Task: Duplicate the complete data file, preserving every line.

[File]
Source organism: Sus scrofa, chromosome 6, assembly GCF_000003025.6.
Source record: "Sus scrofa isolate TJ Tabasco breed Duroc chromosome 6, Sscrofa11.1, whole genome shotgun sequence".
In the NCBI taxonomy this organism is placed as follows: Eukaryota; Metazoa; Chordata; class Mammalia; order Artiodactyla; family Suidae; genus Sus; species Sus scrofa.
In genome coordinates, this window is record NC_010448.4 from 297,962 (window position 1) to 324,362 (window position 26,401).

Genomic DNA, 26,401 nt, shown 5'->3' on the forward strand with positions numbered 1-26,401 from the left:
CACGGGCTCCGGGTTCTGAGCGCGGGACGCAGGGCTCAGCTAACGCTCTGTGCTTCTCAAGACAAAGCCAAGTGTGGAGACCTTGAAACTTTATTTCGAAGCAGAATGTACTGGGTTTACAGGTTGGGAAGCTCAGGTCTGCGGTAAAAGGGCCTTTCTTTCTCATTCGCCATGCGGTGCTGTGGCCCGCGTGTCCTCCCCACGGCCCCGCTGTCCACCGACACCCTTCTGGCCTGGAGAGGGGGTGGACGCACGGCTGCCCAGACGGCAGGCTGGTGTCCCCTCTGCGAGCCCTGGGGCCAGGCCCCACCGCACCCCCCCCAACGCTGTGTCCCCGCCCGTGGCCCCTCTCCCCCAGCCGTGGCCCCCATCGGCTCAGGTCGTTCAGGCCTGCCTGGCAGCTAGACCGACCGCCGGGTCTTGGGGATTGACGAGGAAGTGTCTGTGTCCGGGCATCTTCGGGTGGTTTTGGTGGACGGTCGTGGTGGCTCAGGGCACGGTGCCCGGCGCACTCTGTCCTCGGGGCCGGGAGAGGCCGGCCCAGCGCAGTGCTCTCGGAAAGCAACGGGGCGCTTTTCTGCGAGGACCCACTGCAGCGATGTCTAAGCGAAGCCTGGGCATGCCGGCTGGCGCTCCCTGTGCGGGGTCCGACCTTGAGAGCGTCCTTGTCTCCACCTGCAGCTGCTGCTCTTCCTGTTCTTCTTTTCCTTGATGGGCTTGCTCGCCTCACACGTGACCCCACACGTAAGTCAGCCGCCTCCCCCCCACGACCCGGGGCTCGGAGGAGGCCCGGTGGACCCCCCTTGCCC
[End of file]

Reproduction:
Source organism: Sus scrofa, chromosome 6, assembly GCF_000003025.6.
Source record: "Sus scrofa isolate TJ Tabasco breed Duroc chromosome 6, Sscrofa11.1, whole genome shotgun sequence".
In the NCBI taxonomy this organism is placed as follows: Eukaryota; Metazoa; Chordata; class Mammalia; order Artiodactyla; family Suidae; genus Sus; species Sus scrofa.
In genome coordinates, this window is record NC_010448.4 from 297,962 (window position 1) to 324,362 (window position 26,401).

Genomic DNA, 26,401 nt, shown 5'->3' on the forward strand with positions numbered 1-26,401 from the left:
CACGGGCTCCGGGTTCTGAGCGCGGGACGCAGGGCTCAGCTAACGCTCTGTGCTTCTCAAGACAAAGCCAAGTGTGGAGACCTTGAAACTTTATTTCGAAGCAGAATGTACTGGGTTTACAGGTTGGGAAGCTCAGGTCTGCGGTAAAAGGGCCTTTCTTTCTCATTCGCCATGCGGTGCTGTGGCCCGCGTGTCCTCCCCACGGCCCCGCTGTCCACCGACACCCTTCTGGCCTGGAGAGGGGGTGGACGCACGGCTGCCCAGACGGCAGGCTGGTGTCCCCTCTGCGAGCCCTGGGGCCAGGCCCCACCGCACCCCCCCCAACGCTGTGTCCCCGCCCGTGGCCCCTCTCCCCCAGCCGTGGCCCCCATCGGCTCAGGTCGTTCAGGCCTGCCTGGCAGCTAGACCGACCGCCGGGTCTTGGGGATTGACGAGGAAGTGTCTGTGTCCGGGCATCTTCGGGTGGTTTTGGTGGACGGTCGTGGTGGCTCAGGGCACGGTGCCCGGCGCACTCTGTCCTCGGGGCCGGGAGAGGCCGGCCCAGCGCAGTGCTCTCGGAAAGCAACGGGGCGCTTTTCTGCGAGGACCCACTGCAGCGATGTCTAAGCGAAGCCTGGGCATGCCGGCTGGCGCTCCCTGTGCGGGGTCCGACCTTGAGAGCGTCCTTGTCTCCACCTGCAGCTGCTGCTCTTCCTGTTCTTCTTTTCCTTGATGGGCTTGCTCGCCTCACACGTGACCCCACACGTAAGTCAGCCGCCTCCCCCCCACGACCCGGGGCTCGGAGGAGGCCCGGTGGACCCCCCTTGCCC